Off To Work I Go...


1938 Comic by Hank Porter


Just before the holidays I was meeting with a client. We had finished the main part of the meeting and were just chitchatting a bit. We got on the subject of work. I asked him if he still enjoyed his work. He said he did, but


 “No job is perfect.”


To him and his wife I replied, “Hold on a minute! Mine is pretty close!” I went on to explain how


I believe that everything

I’ve done in my life up until this point has prepared me

to do what I get to do now.

 I am invited in on quite intimate conversations with individuals, couples, businesses and their teams. On a regular basis it takes all I have and more, but I wouldn’t trade it for anything.


I realize how fortunate I am…

and I don’t take that for granted.

A few days later, it was Thanksgiving morning and I was writing in my journal. My mind went back to the conversation earlier in the week and to the topic of work in general. I remember my dad, working faithfully for the same company year after year after year…in the end 30+ years…but I also remember thinking of the toll work took on my dad. He loved being outdoors. He was a forestry engineer. In his later working life his job morphed into much more of an office job. In the late ‘70s and early ‘80s (some of you can remember that far back…) the timber industry changed and from my limited vantage point, it looked to me like


the energy my dad

had maintained for his work

all those years began to slip away.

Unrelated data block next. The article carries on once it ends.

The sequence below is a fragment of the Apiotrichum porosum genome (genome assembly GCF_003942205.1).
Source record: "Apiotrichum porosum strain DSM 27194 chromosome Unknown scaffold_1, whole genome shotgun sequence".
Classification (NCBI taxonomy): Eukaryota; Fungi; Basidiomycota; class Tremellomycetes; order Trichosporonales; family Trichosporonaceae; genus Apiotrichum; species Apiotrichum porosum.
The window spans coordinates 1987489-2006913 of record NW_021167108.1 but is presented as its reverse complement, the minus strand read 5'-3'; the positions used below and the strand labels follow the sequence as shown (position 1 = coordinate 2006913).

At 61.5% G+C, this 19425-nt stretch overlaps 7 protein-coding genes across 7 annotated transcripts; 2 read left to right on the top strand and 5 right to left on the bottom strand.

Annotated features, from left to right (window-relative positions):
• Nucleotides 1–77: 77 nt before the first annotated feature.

As I look back, it seems to me that those later years of my dad’s work shaped my attitude about work more than his early working years…and that stuck with me…I believed in working hard, but the real “Why?” of work often seemed more like the bumper sticker. Maybe you’ve seen it.


I owe. I owe. It’s off to work I go.

So as I sat there journaling on this Thanksgiving morning it hit me.


The transformation in

my definition of work

is kind of a BIG DEAL!


To think that what was once viewed as have to had become get to;

To think that what most view as mundane could become meaningful;

And to think that what didn’t seem to matter matters in major ways…


I’ve got only one thing to say, “Wow!” I am grateful, and I am humbled at this miracle that work has morphed into for me. This is not to say that work has to be, should be or even can be this way for everyone. Millions on the planet spend five or six hours of their “work day” just fetching water. This work of mine is a luxury of sorts – a true gift. I’m reminded of what Rick McKinley said about work in a series of talks he gave on vocation. I’m paraphrasing here:


What if work isn’t just about making enough money to pay the bills and save enough in my 401(k)

to one day retire and not have to work?

What if work has meaning beyond that?

What if the purpose of work

is that creation

(this world, this universe we live in)

might flourish?


I want my work to be like that – the flourishing of others – individuals, families, businesses, communities, and our world…


Here’s wishing all of you a very Merry Christmas and a Happy New Year!



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